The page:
It can be really annoying to find what to watch online. Decision paralysis isn't just a problem that stops me from picking a pair of new headphones, as I (and countless others) have just sat there staring at the seemingly limitless set of options and feel confounded.
Which of the many streaming serve app do I start in? Sure, I've built a giant list of "to watch" shows that I track in JustWatch and Plex's new Watchlist, but not everyone wants to spend that time. And this is where IMDb is coming in to help out.
Now that IMDb TV is Amazon Freevee, the IMDb brand has a new streaming app that came out last week: What To Watch. Available for Fire TV devices and Fire TVs, the goal of What to Watch is simple (as its name suggests), but its task is tough: help people find stuff to watch. I was more than a bit suspicious of the idea. IMDb What to Watch tries to use game-like menus to help find stuff you'll want to watch.
And, to my surprise, it's actually pretty darn good at its task. Which is, you know, good. It only has one job, it better know how to do it.
How What to Watch works
Before you jump into What to Watch (find it on Fire TV by searching "IMDb What to Watch app"), the app will prompt you to link your IMDb account. If you're like me, and don't have an IMDb account, this prompt may confuse you.
The app says it's meant to help sync your ratings for movies and shows and help you rate and track what you watch. After I made an IMDb account (using Apple's "hide my email address" functionality), the app dropped me into a menu where three "games" were available.
First up is the simplest: Quick Draw, which I skipped over at first because it seemed too obvious. The app "deals" you three "cards," suggesting three movies seemingly presented at random. This is the least personalized section, so my milage varied by my "hand."
The first set I got was Legally Blonde (a classic, and I won't hear otherwise), Black Widow (eh) and The Silence of the Lambs (another classic). If you're not ready to click Play, you can hold onto a card (click the menu button to 'pin' it to the table) and have the others refresh when you select Deal cards.
Then, my favorite mode is This or That. You get a series of questions with possible answers, starting with "a TV show" and "a movie," and each selection helps build a search for six suggestions.
If neither of the two possible options work for you — for example, I didn't want to select shows "about showbiz" or "supernatural" shows — you can select "swap options" to get other search terms.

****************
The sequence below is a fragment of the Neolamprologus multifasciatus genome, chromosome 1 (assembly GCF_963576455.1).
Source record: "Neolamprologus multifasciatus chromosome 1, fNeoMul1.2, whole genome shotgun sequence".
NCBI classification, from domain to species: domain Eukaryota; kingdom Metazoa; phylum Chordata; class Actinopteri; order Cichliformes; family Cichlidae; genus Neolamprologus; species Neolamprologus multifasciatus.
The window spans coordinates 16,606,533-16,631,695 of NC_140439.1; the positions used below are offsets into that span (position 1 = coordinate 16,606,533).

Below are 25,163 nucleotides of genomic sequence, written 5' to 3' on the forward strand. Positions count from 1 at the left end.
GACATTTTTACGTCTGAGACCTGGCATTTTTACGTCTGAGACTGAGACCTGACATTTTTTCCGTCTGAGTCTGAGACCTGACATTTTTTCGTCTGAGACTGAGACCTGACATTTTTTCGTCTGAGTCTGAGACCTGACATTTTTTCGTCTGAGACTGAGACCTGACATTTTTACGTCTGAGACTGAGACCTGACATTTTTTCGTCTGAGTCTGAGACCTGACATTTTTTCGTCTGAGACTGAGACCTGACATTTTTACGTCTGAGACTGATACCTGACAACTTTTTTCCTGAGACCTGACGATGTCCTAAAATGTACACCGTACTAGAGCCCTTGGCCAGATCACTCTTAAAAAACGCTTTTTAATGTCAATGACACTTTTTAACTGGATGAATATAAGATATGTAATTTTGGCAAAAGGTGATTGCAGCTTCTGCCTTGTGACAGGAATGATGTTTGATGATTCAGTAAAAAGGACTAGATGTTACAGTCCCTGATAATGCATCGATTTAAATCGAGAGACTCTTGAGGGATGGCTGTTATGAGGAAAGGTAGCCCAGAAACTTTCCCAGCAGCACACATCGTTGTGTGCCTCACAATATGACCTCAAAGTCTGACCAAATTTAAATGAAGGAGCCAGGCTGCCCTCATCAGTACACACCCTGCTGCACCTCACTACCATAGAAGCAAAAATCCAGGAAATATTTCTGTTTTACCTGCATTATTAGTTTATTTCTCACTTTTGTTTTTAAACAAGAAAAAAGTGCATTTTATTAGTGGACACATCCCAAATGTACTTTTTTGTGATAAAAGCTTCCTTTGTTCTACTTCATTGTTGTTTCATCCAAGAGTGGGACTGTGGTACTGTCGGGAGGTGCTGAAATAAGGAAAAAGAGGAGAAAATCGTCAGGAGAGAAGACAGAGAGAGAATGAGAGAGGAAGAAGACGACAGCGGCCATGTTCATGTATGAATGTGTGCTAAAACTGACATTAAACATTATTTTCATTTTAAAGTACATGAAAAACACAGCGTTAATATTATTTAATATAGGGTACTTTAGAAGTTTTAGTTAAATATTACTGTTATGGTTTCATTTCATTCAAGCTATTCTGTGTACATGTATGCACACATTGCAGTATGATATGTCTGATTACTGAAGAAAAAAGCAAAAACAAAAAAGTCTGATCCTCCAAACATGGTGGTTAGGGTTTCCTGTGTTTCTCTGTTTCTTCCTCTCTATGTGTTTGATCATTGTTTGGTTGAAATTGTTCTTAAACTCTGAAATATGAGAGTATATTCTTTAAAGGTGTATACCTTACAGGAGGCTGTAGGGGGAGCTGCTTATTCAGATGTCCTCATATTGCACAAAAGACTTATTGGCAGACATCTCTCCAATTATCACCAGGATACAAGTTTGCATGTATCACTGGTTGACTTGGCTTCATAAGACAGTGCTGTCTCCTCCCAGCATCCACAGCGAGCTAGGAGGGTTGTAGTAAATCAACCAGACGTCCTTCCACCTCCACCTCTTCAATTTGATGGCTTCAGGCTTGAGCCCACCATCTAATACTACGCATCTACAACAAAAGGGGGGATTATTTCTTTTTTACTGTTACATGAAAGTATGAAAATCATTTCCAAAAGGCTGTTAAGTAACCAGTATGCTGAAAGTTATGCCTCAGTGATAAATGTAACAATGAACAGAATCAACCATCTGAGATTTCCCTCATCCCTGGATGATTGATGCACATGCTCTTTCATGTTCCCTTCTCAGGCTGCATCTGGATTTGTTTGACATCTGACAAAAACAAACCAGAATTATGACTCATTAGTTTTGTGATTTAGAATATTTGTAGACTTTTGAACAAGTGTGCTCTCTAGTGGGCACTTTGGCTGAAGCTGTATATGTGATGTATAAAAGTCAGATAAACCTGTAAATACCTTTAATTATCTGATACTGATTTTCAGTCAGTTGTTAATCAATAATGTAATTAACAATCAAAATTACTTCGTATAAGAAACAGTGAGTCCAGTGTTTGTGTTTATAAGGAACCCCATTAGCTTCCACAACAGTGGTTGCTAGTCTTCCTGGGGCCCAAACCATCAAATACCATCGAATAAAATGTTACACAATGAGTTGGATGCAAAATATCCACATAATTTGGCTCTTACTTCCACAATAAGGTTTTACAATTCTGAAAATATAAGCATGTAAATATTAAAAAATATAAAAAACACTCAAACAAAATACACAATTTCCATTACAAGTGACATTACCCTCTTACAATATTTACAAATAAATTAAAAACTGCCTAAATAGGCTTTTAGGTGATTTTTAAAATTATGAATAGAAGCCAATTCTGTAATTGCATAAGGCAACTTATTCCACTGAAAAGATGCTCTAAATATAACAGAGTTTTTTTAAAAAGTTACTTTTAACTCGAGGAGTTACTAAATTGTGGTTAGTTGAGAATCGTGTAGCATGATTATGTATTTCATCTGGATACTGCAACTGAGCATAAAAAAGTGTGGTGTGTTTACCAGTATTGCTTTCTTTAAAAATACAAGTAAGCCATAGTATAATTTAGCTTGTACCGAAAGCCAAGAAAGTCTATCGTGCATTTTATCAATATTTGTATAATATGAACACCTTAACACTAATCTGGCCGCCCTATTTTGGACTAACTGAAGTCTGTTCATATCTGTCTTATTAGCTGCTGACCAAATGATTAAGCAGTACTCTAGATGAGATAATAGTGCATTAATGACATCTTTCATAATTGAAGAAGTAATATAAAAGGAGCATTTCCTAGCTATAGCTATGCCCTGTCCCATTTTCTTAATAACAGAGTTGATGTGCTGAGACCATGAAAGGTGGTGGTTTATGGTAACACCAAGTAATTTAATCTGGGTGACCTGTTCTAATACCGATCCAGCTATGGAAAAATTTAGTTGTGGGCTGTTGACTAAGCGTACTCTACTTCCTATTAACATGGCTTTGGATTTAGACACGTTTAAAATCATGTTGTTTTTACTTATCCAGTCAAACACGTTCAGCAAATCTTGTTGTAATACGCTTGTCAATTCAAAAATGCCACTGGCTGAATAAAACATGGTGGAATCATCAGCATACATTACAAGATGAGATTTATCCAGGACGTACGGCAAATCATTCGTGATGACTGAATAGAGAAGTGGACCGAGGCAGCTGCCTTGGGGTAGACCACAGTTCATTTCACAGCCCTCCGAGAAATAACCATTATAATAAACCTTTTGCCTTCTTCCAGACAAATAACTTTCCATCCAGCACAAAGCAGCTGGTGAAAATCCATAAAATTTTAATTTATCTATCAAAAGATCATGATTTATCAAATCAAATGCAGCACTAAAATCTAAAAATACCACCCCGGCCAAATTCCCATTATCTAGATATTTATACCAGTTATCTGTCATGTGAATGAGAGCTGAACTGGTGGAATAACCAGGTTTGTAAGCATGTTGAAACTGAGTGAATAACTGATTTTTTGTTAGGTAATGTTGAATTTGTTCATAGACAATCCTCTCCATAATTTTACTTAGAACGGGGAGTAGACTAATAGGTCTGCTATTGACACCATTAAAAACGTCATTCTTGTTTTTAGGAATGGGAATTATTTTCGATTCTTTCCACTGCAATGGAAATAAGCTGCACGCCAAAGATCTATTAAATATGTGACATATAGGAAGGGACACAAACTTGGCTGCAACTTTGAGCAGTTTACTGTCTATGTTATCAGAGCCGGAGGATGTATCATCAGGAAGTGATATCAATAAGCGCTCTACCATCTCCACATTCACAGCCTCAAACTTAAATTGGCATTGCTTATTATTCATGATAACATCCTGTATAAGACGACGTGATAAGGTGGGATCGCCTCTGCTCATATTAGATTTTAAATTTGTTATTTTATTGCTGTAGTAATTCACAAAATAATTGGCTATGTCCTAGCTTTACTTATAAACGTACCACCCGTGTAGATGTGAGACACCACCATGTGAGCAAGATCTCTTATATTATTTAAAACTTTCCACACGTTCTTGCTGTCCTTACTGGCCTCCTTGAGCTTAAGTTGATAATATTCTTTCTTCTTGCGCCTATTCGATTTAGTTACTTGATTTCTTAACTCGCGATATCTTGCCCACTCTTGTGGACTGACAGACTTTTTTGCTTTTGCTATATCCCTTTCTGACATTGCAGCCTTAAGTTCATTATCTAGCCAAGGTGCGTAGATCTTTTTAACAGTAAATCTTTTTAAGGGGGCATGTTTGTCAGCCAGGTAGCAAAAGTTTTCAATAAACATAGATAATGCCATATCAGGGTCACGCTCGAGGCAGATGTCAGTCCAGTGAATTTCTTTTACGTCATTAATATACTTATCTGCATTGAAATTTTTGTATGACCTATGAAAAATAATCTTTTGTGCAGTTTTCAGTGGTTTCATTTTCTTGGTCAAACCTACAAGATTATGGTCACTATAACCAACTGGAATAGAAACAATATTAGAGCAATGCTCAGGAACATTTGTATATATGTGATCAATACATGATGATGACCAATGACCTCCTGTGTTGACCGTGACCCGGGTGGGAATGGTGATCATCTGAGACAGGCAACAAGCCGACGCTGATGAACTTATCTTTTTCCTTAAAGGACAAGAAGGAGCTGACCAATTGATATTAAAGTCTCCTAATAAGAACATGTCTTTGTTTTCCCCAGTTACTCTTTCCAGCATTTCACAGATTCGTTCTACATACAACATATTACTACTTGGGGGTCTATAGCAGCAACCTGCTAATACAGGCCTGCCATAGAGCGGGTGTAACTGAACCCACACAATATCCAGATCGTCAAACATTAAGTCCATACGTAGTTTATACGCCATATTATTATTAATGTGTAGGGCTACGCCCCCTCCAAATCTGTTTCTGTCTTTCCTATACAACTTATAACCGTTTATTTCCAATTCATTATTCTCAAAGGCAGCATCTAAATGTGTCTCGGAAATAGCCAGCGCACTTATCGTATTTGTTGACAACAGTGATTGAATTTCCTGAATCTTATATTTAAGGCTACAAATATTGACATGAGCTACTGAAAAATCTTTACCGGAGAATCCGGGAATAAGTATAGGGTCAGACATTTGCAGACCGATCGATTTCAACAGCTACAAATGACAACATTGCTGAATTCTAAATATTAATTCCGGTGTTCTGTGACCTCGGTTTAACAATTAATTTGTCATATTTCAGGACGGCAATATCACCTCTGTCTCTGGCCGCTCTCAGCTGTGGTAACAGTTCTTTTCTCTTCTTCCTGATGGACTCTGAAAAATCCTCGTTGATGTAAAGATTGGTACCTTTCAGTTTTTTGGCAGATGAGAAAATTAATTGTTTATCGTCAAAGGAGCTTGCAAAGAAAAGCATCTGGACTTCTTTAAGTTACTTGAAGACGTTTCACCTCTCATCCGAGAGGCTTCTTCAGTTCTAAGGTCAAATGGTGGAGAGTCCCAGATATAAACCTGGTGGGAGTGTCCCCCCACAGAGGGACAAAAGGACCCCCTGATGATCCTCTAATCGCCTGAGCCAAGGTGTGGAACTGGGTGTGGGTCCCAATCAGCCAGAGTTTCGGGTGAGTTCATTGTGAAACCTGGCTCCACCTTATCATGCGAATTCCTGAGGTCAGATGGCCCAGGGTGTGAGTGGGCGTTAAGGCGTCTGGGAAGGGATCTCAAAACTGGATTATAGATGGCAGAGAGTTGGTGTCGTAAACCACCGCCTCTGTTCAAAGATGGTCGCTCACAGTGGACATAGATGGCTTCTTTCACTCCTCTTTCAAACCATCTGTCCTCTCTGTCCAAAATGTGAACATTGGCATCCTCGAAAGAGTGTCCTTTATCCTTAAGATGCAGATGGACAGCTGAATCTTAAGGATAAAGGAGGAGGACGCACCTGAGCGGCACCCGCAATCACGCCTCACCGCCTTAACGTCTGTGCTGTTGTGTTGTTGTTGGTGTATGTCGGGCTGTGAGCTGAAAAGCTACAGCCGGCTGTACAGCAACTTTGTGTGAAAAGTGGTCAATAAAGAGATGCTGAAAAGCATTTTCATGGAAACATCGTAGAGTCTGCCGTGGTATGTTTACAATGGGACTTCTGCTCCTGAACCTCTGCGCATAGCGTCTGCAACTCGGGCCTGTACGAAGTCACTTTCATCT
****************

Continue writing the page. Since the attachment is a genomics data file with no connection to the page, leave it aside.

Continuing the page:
This is where I had the most fun, as I opted for a psychological drama TV show with any rating, and one that's rated highly by fans.
What to Watch then gave me six suggestions and I have some confidence in the picks I haven't watched — Big Little Lies and Inside No. 9 — because the other recommendations fit for me. I loved Six Feet Under and Severance, I hear good things about (the early seasons of) Dexter and I always wanted to go back to Mr. Robot.
Lastly there's Watch Challenge, which has lists of movies for you to "complete." For example, the IMDb Top 20 Movies is first up and starts with Shawshank Redemption, The Godfather and The Dark Knight. You mark a movie as "watched" by rating it, and you'll get virtual badges (icons) to show your progress. Not all of those lists are that interesting as "A Galaxy Far, Far Away" is just a list of all the Star Wars movies and shows — and they're not presented in any particular order (unlike our list of the Star Wars movies in order).
What to Watch has one annoying catch
All of this is, annoyingly, moot for some. What to Watch is only available on Amazon Fire TV sticks, Fire TVs and the Fire TV Cube at the moment. And as annoyed as I am (and this limitation was partially responsible for why I wasn't exactly chomping at the bit to test it), this is not completely surprising. IMDb is a subsidiary of Amazon, so it makes sense that they'd start with their own platform first.
This makes even more sense when you realize What to Watch has its hooks — the links that open content — in the Amazon ecosystem. So, instead of opening the related app, it finds that show's page in the Amazon search.
This is why I'm not holding my breath for a standalone What to Watch app on other devices. Instead, I'll posit that it would be good to see What to Watch wind up inside the Prime Video apps on Roku devices, the Apple TV 4K and the Chromecast with Google TV in the near future.
Outlook: What to Watch should grow
Two more games are listed as coming soon. Build-a-Cast is a game to be played with up to 7 other users, and you all pick people you'd like to watch on your phone or tablet. Ostensibly, Build-a-Cast will play "Six Degrees of Kevin Bacon" with those names. Then, there's Time Machine, which will help you "visit any time in history or relive a night at the movies in your favorite decade." Both sound neat, and the former seems a lot stronger than the latter (at least for me).
Amazon and IMDb don't seem to have any plans to port What to Watch to other devices, but I can see this being a powerful tool to find what you want to watch. It'll also help keep people inside the Amazon Prime Video and Amazon Channels ecosystems.
I say this because I could really use something like What to Watch. I just prefer to use some of our other picks from our best streaming devices list.